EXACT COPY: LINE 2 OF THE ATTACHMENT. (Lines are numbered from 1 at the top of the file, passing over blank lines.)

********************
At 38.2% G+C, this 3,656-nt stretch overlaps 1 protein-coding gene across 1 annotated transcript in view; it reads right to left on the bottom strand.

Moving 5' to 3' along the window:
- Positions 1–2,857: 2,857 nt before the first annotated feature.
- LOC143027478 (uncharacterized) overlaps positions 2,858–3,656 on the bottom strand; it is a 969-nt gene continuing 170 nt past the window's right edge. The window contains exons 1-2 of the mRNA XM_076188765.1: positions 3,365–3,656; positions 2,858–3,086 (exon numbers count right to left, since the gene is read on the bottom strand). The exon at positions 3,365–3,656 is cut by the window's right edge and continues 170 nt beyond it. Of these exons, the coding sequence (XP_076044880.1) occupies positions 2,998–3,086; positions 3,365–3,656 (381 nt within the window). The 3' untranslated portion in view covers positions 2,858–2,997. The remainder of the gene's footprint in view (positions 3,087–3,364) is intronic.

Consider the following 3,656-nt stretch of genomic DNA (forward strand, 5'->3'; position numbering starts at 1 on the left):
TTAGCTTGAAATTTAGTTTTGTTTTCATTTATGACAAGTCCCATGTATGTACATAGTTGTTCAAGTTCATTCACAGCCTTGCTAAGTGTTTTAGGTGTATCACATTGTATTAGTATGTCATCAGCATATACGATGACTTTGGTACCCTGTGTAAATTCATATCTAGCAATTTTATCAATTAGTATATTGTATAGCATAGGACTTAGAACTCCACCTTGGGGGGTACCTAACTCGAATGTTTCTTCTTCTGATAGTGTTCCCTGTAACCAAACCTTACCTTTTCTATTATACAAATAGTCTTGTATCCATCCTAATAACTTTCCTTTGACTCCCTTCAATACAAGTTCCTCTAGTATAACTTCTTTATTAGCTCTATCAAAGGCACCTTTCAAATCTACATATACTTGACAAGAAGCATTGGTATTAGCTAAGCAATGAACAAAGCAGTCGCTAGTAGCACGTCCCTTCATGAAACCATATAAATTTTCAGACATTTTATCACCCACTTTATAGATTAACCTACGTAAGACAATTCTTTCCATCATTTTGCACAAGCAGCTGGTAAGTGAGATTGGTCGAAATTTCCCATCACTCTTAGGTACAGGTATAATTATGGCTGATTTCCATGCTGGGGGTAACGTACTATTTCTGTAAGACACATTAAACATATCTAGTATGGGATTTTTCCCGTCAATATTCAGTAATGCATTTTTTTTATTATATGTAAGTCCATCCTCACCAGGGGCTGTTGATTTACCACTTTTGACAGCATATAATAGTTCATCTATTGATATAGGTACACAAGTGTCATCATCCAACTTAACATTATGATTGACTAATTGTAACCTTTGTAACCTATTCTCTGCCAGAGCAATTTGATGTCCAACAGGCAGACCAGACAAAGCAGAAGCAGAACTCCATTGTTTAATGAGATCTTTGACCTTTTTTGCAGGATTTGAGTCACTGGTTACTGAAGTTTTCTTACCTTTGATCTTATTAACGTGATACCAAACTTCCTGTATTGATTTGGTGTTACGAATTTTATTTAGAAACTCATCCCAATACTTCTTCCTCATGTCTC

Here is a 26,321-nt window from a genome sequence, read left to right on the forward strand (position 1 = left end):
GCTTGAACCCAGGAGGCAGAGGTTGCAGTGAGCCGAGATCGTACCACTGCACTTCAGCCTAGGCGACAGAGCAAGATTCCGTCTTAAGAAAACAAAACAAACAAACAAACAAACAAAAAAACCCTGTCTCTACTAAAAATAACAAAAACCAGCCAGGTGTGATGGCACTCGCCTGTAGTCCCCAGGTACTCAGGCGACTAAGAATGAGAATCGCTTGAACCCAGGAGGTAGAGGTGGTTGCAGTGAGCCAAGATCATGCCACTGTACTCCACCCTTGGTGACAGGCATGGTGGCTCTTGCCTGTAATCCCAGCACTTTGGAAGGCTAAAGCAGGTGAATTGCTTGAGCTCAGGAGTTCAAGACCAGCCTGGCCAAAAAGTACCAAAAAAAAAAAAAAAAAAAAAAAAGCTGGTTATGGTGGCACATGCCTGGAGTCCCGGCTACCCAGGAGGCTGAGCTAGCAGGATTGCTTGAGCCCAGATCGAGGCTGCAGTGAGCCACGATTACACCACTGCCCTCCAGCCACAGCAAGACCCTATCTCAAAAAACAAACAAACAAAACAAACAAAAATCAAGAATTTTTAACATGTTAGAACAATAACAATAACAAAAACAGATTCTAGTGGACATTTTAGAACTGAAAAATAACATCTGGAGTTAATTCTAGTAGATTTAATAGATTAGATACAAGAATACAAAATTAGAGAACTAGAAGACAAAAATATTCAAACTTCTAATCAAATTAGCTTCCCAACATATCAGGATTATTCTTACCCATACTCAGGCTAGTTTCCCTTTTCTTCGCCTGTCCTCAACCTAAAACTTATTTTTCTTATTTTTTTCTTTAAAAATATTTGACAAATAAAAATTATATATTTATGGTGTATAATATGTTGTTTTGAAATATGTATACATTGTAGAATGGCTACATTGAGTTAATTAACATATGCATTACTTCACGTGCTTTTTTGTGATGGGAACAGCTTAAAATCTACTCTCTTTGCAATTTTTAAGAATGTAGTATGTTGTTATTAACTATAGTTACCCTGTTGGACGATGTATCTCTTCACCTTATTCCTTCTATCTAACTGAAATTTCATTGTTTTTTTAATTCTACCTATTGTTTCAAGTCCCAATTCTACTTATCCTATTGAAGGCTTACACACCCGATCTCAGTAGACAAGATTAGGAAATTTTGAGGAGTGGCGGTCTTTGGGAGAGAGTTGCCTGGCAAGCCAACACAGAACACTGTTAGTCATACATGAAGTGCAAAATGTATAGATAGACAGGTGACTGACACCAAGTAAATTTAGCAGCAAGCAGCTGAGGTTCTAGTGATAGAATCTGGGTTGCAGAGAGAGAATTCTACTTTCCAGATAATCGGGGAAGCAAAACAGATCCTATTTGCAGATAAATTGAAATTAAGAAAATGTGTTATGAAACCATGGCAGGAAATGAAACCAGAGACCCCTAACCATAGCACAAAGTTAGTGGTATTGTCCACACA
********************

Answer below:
Moving 5' to 3' along the window: